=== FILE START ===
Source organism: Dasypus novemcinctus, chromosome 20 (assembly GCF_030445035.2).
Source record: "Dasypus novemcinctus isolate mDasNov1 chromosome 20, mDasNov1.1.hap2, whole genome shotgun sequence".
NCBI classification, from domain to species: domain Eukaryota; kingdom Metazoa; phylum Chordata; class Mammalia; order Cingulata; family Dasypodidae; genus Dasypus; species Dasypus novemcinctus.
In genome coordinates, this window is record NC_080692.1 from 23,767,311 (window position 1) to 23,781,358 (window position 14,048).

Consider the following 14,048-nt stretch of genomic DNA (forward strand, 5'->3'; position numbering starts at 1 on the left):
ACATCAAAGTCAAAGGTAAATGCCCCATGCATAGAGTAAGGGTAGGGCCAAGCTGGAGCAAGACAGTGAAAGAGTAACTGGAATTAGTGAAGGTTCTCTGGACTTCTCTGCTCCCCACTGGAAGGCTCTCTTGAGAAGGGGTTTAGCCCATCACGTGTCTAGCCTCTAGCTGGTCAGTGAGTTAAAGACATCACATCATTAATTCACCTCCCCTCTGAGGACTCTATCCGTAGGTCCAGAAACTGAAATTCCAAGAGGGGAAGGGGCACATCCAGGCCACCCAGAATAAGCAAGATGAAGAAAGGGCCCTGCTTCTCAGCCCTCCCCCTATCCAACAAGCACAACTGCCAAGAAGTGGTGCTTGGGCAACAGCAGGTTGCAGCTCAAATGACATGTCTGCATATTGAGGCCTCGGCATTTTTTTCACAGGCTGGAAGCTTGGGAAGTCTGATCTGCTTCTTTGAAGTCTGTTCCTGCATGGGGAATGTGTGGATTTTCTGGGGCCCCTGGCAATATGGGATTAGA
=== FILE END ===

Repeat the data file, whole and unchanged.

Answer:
Source organism: Dasypus novemcinctus, chromosome 20 (assembly GCF_030445035.2).
Source record: "Dasypus novemcinctus isolate mDasNov1 chromosome 20, mDasNov1.1.hap2, whole genome shotgun sequence".
NCBI classification, from domain to species: domain Eukaryota; kingdom Metazoa; phylum Chordata; class Mammalia; order Cingulata; family Dasypodidae; genus Dasypus; species Dasypus novemcinctus.
In genome coordinates, this window is record NC_080692.1 from 23,767,311 (window position 1) to 23,781,358 (window position 14,048).

Consider the following 14,048-nt stretch of genomic DNA (forward strand, 5'->3'; position numbering starts at 1 on the left):
ACATCAAAGTCAAAGGTAAATGCCCCATGCATAGAGTAAGGGTAGGGCCAAGCTGGAGCAAGACAGTGAAAGAGTAACTGGAATTAGTGAAGGTTCTCTGGACTTCTCTGCTCCCCACTGGAAGGCTCTCTTGAGAAGGGGTTTAGCCCATCACGTGTCTAGCCTCTAGCTGGTCAGTGAGTTAAAGACATCACATCATTAATTCACCTCCCCTCTGAGGACTCTATCCGTAGGTCCAGAAACTGAAATTCCAAGAGGGGAAGGGGCACATCCAGGCCACCCAGAATAAGCAAGATGAAGAAAGGGCCCTGCTTCTCAGCCCTCCCCCTATCCAACAAGCACAACTGCCAAGAAGTGGTGCTTGGGCAACAGCAGGTTGCAGCTCAAATGACATGTCTGCATATTGAGGCCTCGGCATTTTTTTCACAGGCTGGAAGCTTGGGAAGTCTGATCTGCTTCTTTGAAGTCTGTTCCTGCATGGGGAATGTGTGGATTTTCTGGGGCCCCTGGCAATATGGGATTAGA